Had another interesting conversation with a client today, which has prompted me to post this article. As a firm of accountants, we also provide HR through our specialist in-house team and the topic talked about today was Corporate Manslaughter.
The client didn’t know the rules; do you know them, and more importantly, apply them….
The Corporate Manslaughter and Corporate Homicide bill came into effect in April 2008. The act reinforces the duty of care employers have to their employees and extends it to the vehicle as part of the workplace (even if it’s the employee’s own vehicle). The act affects all companies and organisations regardless of size and the penalties for infringement are severe.
The Corporate Manslaughter and Corporate Homicide legislation means that it is easier to prosecute all organisations and companies for manslaughter, (and homicide in Scotland), following a work related death. Instead of having to identify the “controlling mind”, where a large part of the procedural failure is at management level this is sufficient to bring a successful prosecution.
Organisations have to ensure that they have a complete Health and Safety regime in place for any employee who drives as part of their work. Whilst this may appear to be another layer of red tape to become tangled in it can be used to enhance the businesses efficiency and can have a positive effect on the organisation’s bottom line. Good managers will use the legislation to turn a threat into an opportunity.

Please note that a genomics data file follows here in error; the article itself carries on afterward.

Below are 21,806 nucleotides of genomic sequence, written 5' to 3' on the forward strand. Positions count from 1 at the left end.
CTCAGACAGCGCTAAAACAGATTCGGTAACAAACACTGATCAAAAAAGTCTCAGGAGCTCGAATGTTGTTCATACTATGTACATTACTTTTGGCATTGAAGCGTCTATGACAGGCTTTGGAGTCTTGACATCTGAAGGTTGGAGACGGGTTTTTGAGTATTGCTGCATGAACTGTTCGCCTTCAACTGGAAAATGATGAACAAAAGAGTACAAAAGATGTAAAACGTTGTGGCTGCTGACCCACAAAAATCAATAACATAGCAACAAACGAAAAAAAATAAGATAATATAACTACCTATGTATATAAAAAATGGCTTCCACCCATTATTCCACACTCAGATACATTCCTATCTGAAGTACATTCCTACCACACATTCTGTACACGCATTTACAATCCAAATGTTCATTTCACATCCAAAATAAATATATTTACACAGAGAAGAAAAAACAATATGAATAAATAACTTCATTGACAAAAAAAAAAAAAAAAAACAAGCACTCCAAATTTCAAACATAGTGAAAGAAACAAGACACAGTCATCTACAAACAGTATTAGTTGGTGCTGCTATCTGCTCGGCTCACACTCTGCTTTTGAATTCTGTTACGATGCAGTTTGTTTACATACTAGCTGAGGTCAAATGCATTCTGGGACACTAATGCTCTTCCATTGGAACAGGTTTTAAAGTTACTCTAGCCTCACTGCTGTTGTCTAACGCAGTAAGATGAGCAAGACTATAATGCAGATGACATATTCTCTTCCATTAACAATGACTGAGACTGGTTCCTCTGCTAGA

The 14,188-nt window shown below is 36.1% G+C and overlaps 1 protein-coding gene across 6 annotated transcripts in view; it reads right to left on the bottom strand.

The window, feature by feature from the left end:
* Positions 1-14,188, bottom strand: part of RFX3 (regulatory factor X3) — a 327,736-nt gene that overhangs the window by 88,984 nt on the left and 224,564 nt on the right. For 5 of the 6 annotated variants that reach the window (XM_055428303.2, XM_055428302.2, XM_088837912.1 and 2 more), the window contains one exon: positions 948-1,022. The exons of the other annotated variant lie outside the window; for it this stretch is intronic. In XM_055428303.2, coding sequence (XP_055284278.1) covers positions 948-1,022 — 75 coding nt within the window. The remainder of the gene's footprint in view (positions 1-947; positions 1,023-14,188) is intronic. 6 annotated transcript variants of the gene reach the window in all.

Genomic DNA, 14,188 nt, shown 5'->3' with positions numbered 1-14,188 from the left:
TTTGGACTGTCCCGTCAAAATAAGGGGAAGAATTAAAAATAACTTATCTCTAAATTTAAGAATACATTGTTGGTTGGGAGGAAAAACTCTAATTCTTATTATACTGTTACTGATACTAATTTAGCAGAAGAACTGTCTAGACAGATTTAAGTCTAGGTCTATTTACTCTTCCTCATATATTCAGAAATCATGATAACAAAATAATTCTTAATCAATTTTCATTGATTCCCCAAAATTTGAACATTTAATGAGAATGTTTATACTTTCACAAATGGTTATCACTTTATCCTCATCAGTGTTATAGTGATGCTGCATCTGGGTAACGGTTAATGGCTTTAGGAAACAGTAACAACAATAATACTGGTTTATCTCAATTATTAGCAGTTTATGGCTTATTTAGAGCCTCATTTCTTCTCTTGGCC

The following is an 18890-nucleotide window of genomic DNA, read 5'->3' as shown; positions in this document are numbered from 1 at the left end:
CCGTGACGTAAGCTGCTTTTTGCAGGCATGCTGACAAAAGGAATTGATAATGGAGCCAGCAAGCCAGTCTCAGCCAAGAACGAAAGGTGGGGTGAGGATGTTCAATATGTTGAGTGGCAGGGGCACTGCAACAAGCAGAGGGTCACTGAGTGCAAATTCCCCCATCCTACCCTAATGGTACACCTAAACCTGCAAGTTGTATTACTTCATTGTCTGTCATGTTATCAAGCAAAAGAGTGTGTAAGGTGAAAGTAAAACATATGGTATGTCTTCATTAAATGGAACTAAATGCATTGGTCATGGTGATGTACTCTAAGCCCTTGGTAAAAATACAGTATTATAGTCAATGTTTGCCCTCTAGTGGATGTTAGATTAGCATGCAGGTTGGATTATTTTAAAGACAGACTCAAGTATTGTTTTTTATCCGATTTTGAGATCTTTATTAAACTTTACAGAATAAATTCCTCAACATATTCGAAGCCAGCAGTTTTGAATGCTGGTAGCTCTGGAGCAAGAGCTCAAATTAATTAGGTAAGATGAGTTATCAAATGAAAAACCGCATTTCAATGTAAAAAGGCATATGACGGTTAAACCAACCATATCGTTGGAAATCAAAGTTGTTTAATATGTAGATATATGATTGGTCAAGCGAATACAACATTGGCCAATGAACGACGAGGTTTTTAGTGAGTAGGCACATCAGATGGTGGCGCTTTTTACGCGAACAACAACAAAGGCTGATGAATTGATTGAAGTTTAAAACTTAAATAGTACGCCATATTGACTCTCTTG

In the event of a work related death, attention focuses on the organisations senior management to see if they have put the correct procedures in place and that those procedures were robust enough, monitored and managed properly.
In essence the organisation and its procedure will be scrutinised to see firstly, if their management strategies could have caused the fatality, and secondly, if any failure amounts to a gross breach in the duty of care to the person killed. Should the organisation fail either of these criteria instead of any one individual being found guilty of gross negligence, the organisation as a whole will be prosecuted?
This legislation goes to the heart of the organisation’s culture.
Typical instances that leave a company open for prosecution could include:
- Companies that expect their van drivers to make an excessive number of deliveries and collections in a day.
- Suppliers that promise delivery times which are impossible to achieve without exceeding speed limits.
- Company sales reps that set themselves an unreasonable schedule.
- Employees that are expected to arrive at a remote site, work all day, and travel home again afterwards.
Practices such as these put the driver, their passengers and all other road users at risk. Under the Corporate Manslaughter act these practices are deemed to be unacceptable. Where senior management of a company have not taken control of the underlying issues they are leaving the company open to prosecution when a fatality occurs. In short the act picks up companies that fail to embed health and safety into their management process.
The act covers, all companies, businesses and organisations, regardless of size.
This also covers partnerships, trade unions, employer’s organisations, local authorities and NHS trusts as well as some government departments.
The penalties for organisations are severe.
The courts can impose any or all of the following punishments:
- An unlimited fine. This will probably be based on turnover and profitability, this could include global or group turnover.
- A publicity order. The convicted organisation would be required to publicise its failings.